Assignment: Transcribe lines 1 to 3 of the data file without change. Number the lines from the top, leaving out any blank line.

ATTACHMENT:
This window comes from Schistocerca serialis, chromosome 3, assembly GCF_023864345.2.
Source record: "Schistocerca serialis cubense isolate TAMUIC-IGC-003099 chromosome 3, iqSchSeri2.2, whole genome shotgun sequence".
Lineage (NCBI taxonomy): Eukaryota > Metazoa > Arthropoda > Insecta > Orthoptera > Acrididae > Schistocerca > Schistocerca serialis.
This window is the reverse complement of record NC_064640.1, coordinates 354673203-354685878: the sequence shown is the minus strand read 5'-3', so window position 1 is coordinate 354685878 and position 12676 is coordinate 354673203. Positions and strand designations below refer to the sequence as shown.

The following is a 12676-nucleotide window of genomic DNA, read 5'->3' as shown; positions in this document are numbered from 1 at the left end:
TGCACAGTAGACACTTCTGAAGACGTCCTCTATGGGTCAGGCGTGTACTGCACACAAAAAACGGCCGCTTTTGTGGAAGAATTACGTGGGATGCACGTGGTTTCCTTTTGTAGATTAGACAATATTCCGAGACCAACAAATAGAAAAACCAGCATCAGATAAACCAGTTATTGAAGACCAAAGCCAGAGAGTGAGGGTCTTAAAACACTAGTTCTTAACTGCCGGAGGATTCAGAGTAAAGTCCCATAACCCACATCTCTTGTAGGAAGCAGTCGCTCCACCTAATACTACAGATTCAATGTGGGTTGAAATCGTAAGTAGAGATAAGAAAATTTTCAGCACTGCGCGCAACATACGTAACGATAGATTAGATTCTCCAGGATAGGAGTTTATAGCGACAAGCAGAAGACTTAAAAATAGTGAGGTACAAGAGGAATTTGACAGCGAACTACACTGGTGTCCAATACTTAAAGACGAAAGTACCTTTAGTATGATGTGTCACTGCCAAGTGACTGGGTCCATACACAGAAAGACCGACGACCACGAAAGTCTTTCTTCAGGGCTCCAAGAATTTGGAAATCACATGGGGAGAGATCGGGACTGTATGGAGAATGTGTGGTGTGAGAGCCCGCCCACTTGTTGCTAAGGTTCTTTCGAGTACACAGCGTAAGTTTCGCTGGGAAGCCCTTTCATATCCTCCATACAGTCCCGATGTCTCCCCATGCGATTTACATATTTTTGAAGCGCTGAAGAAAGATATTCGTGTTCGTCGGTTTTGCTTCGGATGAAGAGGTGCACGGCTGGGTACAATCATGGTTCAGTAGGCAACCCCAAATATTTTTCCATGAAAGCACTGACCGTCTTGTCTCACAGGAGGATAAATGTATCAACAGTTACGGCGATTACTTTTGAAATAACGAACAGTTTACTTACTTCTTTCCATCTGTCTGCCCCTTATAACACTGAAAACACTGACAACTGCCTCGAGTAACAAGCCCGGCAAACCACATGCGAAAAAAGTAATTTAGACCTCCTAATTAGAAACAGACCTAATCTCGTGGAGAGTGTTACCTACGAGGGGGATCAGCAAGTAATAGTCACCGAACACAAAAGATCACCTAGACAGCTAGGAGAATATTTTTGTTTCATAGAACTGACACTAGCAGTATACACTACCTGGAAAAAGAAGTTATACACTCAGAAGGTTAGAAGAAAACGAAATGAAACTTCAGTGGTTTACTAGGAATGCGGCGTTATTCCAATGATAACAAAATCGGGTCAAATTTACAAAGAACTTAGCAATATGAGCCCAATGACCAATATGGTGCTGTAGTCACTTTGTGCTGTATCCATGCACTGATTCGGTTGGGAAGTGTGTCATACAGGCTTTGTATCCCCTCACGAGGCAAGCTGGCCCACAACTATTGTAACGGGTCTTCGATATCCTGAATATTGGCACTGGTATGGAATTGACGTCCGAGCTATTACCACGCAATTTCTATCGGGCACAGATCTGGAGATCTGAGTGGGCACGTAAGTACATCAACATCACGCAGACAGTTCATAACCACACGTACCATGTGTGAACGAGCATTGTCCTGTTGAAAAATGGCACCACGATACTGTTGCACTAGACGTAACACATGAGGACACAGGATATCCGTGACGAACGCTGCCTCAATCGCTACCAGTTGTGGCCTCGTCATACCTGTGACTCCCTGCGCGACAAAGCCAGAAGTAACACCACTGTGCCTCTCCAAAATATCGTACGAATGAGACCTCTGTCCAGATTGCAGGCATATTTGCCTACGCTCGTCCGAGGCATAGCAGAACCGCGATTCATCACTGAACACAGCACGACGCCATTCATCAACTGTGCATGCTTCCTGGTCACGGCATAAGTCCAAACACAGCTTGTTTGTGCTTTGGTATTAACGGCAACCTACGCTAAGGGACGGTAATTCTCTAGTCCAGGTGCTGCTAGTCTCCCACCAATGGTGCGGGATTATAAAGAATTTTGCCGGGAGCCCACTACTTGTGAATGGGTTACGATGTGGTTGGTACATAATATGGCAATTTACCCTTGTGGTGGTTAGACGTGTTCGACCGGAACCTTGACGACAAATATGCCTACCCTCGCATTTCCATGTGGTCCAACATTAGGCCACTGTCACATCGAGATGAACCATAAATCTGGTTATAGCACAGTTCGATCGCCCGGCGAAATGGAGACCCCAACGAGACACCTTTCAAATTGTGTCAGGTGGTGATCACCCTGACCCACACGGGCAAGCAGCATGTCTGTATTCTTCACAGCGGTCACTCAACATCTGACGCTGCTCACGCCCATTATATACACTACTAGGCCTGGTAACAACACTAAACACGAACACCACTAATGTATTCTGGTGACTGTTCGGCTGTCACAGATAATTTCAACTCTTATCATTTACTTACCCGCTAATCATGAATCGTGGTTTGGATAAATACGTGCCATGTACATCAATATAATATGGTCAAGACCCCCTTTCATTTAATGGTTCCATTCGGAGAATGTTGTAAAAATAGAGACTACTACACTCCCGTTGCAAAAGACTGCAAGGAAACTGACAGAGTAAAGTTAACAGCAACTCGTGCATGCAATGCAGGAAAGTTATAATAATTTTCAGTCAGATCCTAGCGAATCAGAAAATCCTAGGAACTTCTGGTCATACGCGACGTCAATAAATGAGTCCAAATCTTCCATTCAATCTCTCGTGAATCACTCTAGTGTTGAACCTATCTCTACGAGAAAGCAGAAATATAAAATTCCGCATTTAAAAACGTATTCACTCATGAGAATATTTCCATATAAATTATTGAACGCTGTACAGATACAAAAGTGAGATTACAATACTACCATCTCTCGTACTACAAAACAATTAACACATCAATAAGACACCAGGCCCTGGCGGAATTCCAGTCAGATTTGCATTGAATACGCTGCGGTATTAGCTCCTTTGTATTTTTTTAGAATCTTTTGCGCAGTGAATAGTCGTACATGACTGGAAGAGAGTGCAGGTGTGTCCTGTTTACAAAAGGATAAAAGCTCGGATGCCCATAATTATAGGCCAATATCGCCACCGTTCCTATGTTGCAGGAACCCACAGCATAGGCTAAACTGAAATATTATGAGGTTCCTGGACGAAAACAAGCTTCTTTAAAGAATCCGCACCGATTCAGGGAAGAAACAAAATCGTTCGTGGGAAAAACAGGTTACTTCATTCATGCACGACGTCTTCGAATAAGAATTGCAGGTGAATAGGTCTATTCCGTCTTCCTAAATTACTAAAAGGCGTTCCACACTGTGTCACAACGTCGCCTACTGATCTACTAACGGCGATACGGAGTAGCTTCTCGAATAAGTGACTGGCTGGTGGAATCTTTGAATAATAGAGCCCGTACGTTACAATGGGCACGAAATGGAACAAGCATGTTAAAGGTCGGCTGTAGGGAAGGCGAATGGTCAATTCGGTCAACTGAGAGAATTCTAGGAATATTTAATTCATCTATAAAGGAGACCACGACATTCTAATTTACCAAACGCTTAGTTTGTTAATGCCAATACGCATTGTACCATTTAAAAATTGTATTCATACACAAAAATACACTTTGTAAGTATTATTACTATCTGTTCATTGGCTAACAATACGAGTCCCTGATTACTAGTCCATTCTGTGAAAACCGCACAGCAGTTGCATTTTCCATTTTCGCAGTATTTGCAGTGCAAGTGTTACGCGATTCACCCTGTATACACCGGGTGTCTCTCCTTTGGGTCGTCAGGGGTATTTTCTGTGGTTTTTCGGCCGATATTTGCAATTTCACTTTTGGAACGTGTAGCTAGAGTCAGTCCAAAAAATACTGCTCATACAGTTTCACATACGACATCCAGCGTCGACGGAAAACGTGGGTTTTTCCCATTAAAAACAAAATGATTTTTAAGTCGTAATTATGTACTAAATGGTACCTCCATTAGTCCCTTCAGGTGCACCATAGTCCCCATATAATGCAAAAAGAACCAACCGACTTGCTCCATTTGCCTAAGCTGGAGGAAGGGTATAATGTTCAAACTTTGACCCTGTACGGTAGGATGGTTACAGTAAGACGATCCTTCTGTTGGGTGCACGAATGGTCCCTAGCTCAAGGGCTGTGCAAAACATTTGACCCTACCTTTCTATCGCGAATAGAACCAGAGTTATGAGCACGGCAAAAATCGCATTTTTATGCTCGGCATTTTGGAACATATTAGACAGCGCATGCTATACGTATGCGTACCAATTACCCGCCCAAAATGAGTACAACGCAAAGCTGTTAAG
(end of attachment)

This window comes from Schistocerca serialis, chromosome 3, assembly GCF_023864345.2.
Source record: "Schistocerca serialis cubense isolate TAMUIC-IGC-003099 chromosome 3, iqSchSeri2.2, whole genome shotgun sequence".
Lineage (NCBI taxonomy): Eukaryota > Metazoa > Arthropoda > Insecta > Orthoptera > Acrididae > Schistocerca > Schistocerca serialis.